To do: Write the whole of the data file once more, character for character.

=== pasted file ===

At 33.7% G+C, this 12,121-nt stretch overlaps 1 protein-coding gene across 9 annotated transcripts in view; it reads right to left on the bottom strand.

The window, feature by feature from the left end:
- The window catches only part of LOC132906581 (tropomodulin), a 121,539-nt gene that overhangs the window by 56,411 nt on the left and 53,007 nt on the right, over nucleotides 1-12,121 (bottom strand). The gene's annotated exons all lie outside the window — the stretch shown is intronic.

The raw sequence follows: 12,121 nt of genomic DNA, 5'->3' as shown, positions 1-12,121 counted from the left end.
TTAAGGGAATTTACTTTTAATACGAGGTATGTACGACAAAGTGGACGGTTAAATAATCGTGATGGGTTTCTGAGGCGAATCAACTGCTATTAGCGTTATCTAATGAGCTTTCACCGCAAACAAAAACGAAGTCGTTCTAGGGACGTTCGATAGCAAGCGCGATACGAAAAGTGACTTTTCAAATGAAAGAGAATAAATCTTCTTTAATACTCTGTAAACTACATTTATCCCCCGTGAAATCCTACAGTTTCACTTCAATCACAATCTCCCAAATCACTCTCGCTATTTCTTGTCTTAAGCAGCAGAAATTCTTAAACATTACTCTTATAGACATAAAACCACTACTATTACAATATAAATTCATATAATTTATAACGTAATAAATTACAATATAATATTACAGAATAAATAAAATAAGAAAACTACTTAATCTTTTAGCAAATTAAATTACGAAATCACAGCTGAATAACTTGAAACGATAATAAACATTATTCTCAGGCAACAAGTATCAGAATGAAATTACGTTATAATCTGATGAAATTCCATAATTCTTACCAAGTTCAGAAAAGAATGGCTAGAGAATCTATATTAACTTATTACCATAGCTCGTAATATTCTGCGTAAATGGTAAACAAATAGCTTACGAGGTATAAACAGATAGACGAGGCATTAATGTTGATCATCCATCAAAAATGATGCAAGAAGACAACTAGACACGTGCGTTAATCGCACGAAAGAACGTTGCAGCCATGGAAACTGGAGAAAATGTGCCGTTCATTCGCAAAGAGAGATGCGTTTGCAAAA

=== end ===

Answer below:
At 33.7% G+C, this 12,121-nt stretch overlaps 1 protein-coding gene across 9 annotated transcripts in view; it reads right to left on the bottom strand.

The window, feature by feature from the left end:
- The window catches only part of LOC132906581 (tropomodulin), a 121,539-nt gene that overhangs the window by 56,411 nt on the left and 53,007 nt on the right, over nucleotides 1-12,121 (bottom strand). The gene's annotated exons all lie outside the window — the stretch shown is intronic.

The raw sequence follows: 12,121 nt of genomic DNA, 5'->3' as shown, positions 1-12,121 counted from the left end.
TTAAGGGAATTTACTTTTAATACGAGGTATGTACGACAAAGTGGACGGTTAAATAATCGTGATGGGTTTCTGAGGCGAATCAACTGCTATTAGCGTTATCTAATGAGCTTTCACCGCAAACAAAAACGAAGTCGTTCTAGGGACGTTCGATAGCAAGCGCGATACGAAAAGTGACTTTTCAAATGAAAGAGAATAAATCTTCTTTAATACTCTGTAAACTACATTTATCCCCCGTGAAATCCTACAGTTTCACTTCAATCACAATCTCCCAAATCACTCTCGCTATTTCTTGTCTTAAGCAGCAGAAATTCTTAAACATTACTCTTATAGACATAAAACCACTACTATTACAATATAAATTCATATAATTTATAACGTAATAAATTACAATATAATATTACAGAATAAATAAAATAAGAAAACTACTTAATCTTTTAGCAAATTAAATTACGAAATCACAGCTGAATAACTTGAAACGATAATAAACATTATTCTCAGGCAACAAGTATCAGAATGAAATTACGTTATAATCTGATGAAATTCCATAATTCTTACCAAGTTCAGAAAAGAATGGCTAGAGAATCTATATTAACTTATTACCATAGCTCGTAATATTCTGCGTAAATGGTAAACAAATAGCTTACGAGGTATAAACAGATAGACGAGGCATTAATGTTGATCATCCATCAAAAATGATGCAAGAAGACAACTAGACACGTGCGTTAATCGCACGAAAGAACGTTGCAGCCATGGAAACTGGAGAAAATGTGCCGTTCATTCGCAAAGAGAGATGCGTTTGCAAAA